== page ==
What Pinnipeds Have to Say about Human Speech, Music, and the Evolution of Rhythm

Andrea Ravignani, W Tecumseh Fitch, Frederike D Hanke, Tamara Heinrich, Bettina Hurgitsch, Sonja A Kotz, Constance Scharff, Angela S Stoeger, Bart de Boer

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Abstract

Research on the evolution of human speech and music benefits from hypotheses and data generated in a number of disciplines. The purpose of this article is to illustrate the high relevance of pinniped research for the study of speech, musical rhythm, and their origins, bridging and complementing current research on primates and birds. We briefly discuss speech, vocal learning, and rhythm from an evolutionary and comparative perspective. We review the current state of the art on pinniped communication and behavior relevant to the evolution of human speech and music, showing interesting parallels to hypotheses on rhythmic behavior in early hominids. We suggest future research directions in terms of species to test and empirical data needed.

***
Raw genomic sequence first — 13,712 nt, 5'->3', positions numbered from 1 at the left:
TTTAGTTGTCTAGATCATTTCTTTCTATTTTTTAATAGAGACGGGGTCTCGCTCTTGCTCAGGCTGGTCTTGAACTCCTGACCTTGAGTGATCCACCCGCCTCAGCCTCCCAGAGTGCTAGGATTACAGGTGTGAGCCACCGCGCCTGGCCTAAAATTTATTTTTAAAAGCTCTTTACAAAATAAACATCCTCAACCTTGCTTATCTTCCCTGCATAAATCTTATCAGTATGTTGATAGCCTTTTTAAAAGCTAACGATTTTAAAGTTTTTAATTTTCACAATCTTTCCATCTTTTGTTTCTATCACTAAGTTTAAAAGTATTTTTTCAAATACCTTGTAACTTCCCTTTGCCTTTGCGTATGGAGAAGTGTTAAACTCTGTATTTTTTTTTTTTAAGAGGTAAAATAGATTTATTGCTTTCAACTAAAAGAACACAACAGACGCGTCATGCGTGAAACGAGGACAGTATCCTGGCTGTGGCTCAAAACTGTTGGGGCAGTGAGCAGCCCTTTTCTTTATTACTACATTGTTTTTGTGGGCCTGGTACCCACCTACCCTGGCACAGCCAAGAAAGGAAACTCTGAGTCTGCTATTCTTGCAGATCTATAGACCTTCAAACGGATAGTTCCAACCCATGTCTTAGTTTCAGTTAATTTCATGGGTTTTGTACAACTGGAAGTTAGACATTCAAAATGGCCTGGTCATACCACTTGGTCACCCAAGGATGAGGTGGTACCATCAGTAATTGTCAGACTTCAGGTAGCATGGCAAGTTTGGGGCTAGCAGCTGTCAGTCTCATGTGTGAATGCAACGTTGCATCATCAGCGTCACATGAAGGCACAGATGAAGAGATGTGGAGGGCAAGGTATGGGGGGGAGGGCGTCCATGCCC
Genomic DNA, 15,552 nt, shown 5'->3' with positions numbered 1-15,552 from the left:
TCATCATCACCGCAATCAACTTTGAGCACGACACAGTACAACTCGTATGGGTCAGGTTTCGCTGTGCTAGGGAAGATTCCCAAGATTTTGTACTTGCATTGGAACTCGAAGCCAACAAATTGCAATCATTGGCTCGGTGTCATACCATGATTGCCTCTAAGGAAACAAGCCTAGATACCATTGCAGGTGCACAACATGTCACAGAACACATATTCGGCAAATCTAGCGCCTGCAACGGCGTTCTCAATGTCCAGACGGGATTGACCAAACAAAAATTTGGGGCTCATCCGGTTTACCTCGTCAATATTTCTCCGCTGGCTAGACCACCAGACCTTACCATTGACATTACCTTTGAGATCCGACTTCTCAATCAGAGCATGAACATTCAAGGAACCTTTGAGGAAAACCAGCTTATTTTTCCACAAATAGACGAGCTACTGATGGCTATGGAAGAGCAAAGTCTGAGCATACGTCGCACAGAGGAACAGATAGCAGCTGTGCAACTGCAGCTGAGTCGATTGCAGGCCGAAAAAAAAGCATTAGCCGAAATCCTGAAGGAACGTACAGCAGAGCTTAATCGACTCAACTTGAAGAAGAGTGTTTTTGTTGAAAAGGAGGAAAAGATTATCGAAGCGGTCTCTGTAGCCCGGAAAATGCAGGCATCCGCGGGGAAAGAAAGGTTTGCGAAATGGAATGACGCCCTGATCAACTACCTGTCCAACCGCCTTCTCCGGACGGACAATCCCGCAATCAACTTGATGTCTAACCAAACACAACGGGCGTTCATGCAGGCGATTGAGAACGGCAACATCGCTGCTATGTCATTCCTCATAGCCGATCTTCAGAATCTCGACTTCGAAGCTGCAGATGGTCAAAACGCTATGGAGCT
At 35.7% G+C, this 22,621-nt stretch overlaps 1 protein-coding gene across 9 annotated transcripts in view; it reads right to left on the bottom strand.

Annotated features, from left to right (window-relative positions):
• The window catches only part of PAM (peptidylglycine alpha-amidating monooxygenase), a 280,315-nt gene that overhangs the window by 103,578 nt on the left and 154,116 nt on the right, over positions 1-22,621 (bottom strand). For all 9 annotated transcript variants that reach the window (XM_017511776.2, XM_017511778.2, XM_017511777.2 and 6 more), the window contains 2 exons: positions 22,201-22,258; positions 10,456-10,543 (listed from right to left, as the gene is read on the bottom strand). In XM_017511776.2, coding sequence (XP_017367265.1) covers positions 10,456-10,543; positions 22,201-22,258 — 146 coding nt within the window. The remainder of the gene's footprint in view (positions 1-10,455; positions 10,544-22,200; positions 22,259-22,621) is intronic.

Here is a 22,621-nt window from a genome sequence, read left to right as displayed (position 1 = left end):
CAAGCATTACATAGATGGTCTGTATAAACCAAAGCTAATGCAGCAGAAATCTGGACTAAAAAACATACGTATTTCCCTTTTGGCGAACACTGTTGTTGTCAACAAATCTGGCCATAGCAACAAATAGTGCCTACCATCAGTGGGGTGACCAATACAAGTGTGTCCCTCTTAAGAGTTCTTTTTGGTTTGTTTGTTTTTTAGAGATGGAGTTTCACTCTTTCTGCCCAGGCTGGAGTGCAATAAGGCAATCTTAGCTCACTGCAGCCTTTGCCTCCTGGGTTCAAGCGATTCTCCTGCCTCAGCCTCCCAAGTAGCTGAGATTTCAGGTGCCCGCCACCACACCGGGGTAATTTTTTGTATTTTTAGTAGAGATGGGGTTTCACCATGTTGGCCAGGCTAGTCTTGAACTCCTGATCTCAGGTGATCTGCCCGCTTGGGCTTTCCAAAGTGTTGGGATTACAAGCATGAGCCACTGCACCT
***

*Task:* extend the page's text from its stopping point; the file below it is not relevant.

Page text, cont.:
Original languageEnglish
Article number274
Number of pages9
JournalFrontiers in Neuroscience
Volume10
DOIs
Publication statusPublished - 20 Jun 2016

Keywords

  • evolution of speech
  • evolution of music
  • evolution of language
  • vocal learning
  • entrainment
  • timing
  • synchronization
  • seal
  • MALE HARBOR SEALS
  • LION ZALOPHUS-CALIFORNIANUS
  • PHOCA-VITULINA
  • WILD CHIMPANZEES
  • NONHUMAN ANIMALS
  • SOUND PRODUCTION
  • VOCAL MIMICRY
  • BEAT
  • PERCEPTION
  • PATTERNS

Cite this

Ravignani, A., Fitch, W. T., Hanke, F. D., Heinrich, T., Hurgitsch, B., Kotz, S. A., Scharff, C., Stoeger, A. S., & de Boer, B. (2016). What Pinnipeds Have to Say about Human Speech, Music, and the Evolution of Rhythm. Frontiers in Neuroscience, 10, [274]. https://doi.org/10.3389/fnins.2016.00274